Source: (2006) Latin-American European Master in Mediation / Maestría Latinoamericana Europea en Mediación, Buenos Aires 2006-2007.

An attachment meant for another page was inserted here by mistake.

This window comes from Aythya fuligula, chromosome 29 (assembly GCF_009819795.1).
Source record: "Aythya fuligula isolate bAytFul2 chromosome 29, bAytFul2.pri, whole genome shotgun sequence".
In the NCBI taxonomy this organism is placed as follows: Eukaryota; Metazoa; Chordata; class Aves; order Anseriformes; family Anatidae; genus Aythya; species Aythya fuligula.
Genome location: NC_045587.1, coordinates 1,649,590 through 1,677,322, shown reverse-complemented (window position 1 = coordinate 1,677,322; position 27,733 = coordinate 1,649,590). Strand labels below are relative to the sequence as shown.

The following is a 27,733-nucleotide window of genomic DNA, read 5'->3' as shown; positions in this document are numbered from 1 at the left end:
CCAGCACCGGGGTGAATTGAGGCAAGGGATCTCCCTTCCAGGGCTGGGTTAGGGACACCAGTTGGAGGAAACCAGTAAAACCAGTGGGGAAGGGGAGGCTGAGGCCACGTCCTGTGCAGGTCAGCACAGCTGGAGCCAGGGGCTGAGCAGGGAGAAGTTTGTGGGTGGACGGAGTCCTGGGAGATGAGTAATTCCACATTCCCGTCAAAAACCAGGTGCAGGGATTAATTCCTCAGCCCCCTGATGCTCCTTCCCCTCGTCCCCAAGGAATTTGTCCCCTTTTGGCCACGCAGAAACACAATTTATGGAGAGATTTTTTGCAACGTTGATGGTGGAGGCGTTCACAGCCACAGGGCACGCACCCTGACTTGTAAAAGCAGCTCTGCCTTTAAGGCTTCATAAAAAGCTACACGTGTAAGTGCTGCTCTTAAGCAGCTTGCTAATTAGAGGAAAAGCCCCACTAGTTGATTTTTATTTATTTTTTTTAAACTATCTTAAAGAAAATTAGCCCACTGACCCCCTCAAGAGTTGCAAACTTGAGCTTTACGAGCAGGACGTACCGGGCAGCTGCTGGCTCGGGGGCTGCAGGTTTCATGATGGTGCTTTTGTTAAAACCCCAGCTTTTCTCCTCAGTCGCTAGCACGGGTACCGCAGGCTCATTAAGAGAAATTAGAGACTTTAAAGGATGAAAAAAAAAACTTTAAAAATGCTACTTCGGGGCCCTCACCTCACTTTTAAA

This paper offers a comparative investigation of the incorporation of penal mediation in the judicial system of the Netherlands on the one hand and the Province of Buenos Aires and the Federal Capital of Buenos Aires in Argentina on the other hand. In both countries mediation has been introduced in society through legislation and private initiatives. Regarding to institutionalising penal mediation, the situation is different in both countries. In Argentina initiatives to implement penal mediation both through legislation and through projects on a voluntary basis have in some provinces already been taken years ago while in the Netherlands the focus shifted to other restorative practices than mediation. This paper explores the differences in theory and practice of penal mediation in the two countries and the backgrounds of these differences. The paper identifies some good practices and models for implementation of penal mediation in Argentina that might also be of interest to enhance penal mediation in The Netherlands, as more Dutch initiatives concerning penal mediation are likely to be expected. In the seventh chapter of this paper the Argentine Practices are compared to the Dutch Principles that have recently been drafted by a group of Dutch professionals in the field of restorative justice and penal law. One of the conclusions that are being drawn is that the Argentine models show the importance of loyalty to the mediation procedure and mediation techniques and a full authority as a mediator while carrying out victim-offender conversations. Also the proceedings, the outcomes of victim-offender conversations and the position of the moderator of victim-offender conversations benefit from the establishment of a genuine penal mediation process. Another conclusion is that state responsibility and involvement is vital in penal mediation as it has to be connected to the penal process and the consequences of pre-trail penal mediation have to be determined. The Argentine practice, as observed in the context of this paper in two Argentine organisations, also shows the importance of incorporating a ‘double check’ after the penal mediation, albeit marginal, by the public prosecution authorities or the judge. The provincial law of Buenos Aires offers a clear example of putting consequences to successful penal mediation, while respecting the special nature of penal mediation, its confidentiality and differences from the penal process. The Argentine practise for instance carefully makes a difference between participating in penal mediation and ‘pleading guilty’, while the Dutch Principles show a tendency to identify the participation in mediation as specie of pleading guilty. Both systems put the interest of avoiding re-victimisation in the first place. The Argentine system however seems more subtle and workable, especially in cases of minor offences and infractions. (author's abstract)